J.D. Greear, pastor of The Summit Church in Raleigh-Durham, N.C., and current president of the Southern Baptist Convention, shared a preview of the Who’s Your One? evangelism initiative he and the North American Mission Board will launch Feb. 20.

 
Southern Baptist Convention president J.D. Greear, pastor of The Summit Church in Raleigh-Durham, introduced the initiative, which will launch Feb 20. Greear explained three convictions on which the strategy is built. First, he said, the core of Baptists’ commission is to spread the gospel and make disciples.
 
“There are a lot of important things we can get involved in, but none of them should ever compete with the one essential thing that we absolutely must be involved in, and that is seeing people bring other people to faith in Jesus Christ,” Greear said.
 
He continued by explaining how ordinary people, not pastors, associational strategists or state convention staff, “are the tip of the gospel spear” and serve as channels of the greatest work of evangelism.
 
The third conviction is to equip people to reach others outside of church. Greear emphasized the necessity of relationships in earning credibility to preach the gospel into other people’s lives in everyday contexts.
 
Kevin Ezell, president of the North American Mission Board (NAMB), introduced a recorded video of Johnny Hunt, NAMB’s senior vice president of evangelism and leadership, explaining the resources available to churches that want to participate.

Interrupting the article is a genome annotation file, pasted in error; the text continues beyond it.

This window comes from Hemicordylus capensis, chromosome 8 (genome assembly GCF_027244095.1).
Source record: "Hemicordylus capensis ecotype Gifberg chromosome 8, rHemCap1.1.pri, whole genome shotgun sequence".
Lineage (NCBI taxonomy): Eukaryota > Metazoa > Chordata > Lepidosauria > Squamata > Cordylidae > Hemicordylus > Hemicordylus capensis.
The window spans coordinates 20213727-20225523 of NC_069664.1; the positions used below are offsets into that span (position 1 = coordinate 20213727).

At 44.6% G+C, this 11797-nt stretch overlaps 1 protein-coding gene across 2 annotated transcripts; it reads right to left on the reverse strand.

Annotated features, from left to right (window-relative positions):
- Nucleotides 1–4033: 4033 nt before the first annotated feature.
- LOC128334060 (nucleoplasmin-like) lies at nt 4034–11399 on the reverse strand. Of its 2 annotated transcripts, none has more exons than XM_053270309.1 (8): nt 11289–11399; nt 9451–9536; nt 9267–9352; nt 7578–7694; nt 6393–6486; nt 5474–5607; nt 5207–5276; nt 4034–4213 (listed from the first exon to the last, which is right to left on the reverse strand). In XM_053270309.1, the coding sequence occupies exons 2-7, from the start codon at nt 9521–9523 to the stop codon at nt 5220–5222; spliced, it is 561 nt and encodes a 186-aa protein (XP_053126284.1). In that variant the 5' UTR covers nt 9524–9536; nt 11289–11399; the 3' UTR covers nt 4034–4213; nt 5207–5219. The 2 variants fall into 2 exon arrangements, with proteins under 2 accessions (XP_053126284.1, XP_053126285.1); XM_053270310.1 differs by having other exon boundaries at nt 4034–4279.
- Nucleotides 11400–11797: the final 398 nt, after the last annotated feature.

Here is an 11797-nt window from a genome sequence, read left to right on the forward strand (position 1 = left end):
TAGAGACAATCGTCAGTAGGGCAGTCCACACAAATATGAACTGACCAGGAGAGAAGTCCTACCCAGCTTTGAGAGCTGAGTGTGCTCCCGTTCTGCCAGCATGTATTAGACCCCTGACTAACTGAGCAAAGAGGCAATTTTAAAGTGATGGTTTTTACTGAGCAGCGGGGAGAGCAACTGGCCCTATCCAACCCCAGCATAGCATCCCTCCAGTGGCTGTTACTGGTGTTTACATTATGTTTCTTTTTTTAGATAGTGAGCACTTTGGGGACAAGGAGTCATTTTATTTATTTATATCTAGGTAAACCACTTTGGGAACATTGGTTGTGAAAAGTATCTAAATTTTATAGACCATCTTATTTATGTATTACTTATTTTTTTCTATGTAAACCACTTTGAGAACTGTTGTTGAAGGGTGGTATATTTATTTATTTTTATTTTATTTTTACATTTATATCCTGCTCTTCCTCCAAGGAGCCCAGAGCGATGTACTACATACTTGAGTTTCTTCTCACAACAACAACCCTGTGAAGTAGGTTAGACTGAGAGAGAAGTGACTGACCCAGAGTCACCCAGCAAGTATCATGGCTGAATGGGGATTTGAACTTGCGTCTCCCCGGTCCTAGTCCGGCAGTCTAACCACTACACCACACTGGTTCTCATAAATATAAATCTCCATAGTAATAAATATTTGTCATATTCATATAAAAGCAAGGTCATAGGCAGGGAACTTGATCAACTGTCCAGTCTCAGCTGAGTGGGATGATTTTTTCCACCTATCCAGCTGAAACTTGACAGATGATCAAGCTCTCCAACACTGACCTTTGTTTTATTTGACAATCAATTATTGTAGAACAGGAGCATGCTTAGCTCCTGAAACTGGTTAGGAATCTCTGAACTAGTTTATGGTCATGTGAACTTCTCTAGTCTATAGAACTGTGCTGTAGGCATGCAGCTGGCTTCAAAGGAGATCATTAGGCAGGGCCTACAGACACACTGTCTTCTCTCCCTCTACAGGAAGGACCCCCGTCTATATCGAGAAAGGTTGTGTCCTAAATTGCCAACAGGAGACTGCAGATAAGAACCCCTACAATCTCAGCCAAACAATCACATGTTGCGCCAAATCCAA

Churches can request to receive a free “Who’s Your One?” kit that includes an implementation guide, 30-day prayer guide, graphics, posters, bulletin inserts and sermons by Greear and Hunt. Sermon guides and transcripts, as well as presentation slides are also included. Kits will be sent mid-February, but the implementation and prayer guides are available immediately at whosyourone.com.
 
Hunt highlighted the importance of prayer for the initiative. “We need more than resources,” he said. “We need a passion and a heart for evangelism. You can be equipped but not really have Christ’s heart for the lost.”
 
At Ridgecrest, Childers closed the event by leading local pastors in committing to pray for their own “one.”

2/1/2019 12:59:17 PM by Liz Tablazon, BR Staff Writer | with 0 comments



Virginia governor’s comments called ‘horrifying’

February 1 2019 by Tom Strode, Baptist Press

The expanding effort to strike down state regulations on abortion until the moment of birth brought a sharp rebuke from a Southern Baptist ethicist of a governor whose comments supported permitting babies to die if they survive the procedure.
 

Screen capture from YouTube
Virginia Gov. Ralph Northam, left, made remarks on a radio show Jan. 30 that have been called “nothing short of horrifying” by Southern Baptist ethicist Russell Moore.

Russell Moore, president of the Ethics & Religious Liberty Commission, described Virginia Gov. Ralph Northam’s remarks as “nothing short of horrifying, and a shock to any functioning conscience.”